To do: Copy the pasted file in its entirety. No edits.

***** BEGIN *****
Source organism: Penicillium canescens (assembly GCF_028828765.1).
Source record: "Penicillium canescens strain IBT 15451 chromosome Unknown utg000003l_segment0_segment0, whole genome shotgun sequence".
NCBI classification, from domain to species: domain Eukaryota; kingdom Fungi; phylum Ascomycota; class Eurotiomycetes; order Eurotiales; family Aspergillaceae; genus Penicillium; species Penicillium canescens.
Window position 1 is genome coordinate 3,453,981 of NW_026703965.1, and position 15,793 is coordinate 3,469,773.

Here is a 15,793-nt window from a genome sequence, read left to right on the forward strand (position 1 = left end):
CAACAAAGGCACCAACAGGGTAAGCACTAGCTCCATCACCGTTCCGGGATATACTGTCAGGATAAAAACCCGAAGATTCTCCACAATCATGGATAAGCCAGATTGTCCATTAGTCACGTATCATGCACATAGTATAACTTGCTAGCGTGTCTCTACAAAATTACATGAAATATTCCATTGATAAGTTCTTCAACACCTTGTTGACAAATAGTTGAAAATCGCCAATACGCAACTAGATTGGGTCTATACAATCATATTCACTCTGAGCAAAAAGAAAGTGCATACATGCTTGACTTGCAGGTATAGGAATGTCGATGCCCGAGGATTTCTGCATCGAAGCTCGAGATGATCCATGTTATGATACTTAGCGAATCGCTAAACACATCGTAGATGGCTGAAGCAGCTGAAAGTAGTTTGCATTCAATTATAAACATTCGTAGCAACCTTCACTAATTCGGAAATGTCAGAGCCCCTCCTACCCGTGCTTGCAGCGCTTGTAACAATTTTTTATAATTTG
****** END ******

Source organism: Penicillium canescens (assembly GCF_028828765.1).
Source record: "Penicillium canescens strain IBT 15451 chromosome Unknown utg000003l_segment0_segment0, whole genome shotgun sequence".
NCBI classification, from domain to species: domain Eukaryota; kingdom Fungi; phylum Ascomycota; class Eurotiomycetes; order Eurotiales; family Aspergillaceae; genus Penicillium; species Penicillium canescens.
Window position 1 is genome coordinate 3,453,981 of NW_026703965.1, and position 15,793 is coordinate 3,469,773.

Here is a 15,793-nt window from a genome sequence, read left to right on the forward strand (position 1 = left end):
CAACAAAGGCACCAACAGGGTAAGCACTAGCTCCATCACCGTTCCGGGATATACTGTCAGGATAAAAACCCGAAGATTCTCCACAATCATGGATAAGCCAGATTGTCCATTAGTCACGTATCATGCACATAGTATAACTTGCTAGCGTGTCTCTACAAAATTACATGAAATATTCCATTGATAAGTTCTTCAACACCTTGTTGACAAATAGTTGAAAATCGCCAATACGCAACTAGATTGGGTCTATACAATCATATTCACTCTGAGCAAAAAGAAAGTGCATACATGCTTGACTTGCAGGTATAGGAATGTCGATGCCCGAGGATTTCTGCATCGAAGCTCGAGATGATCCATGTTATGATACTTAGCGAATCGCTAAACACATCGTAGATGGCTGAAGCAGCTGAAAGTAGTTTGCATTCAATTATAAACATTCGTAGCAACCTTCACTAATTCGGAAATGTCAGAGCCCCTCCTACCCGTGCTTGCAGCGCTTGTAACAATTTTTTATAATTTG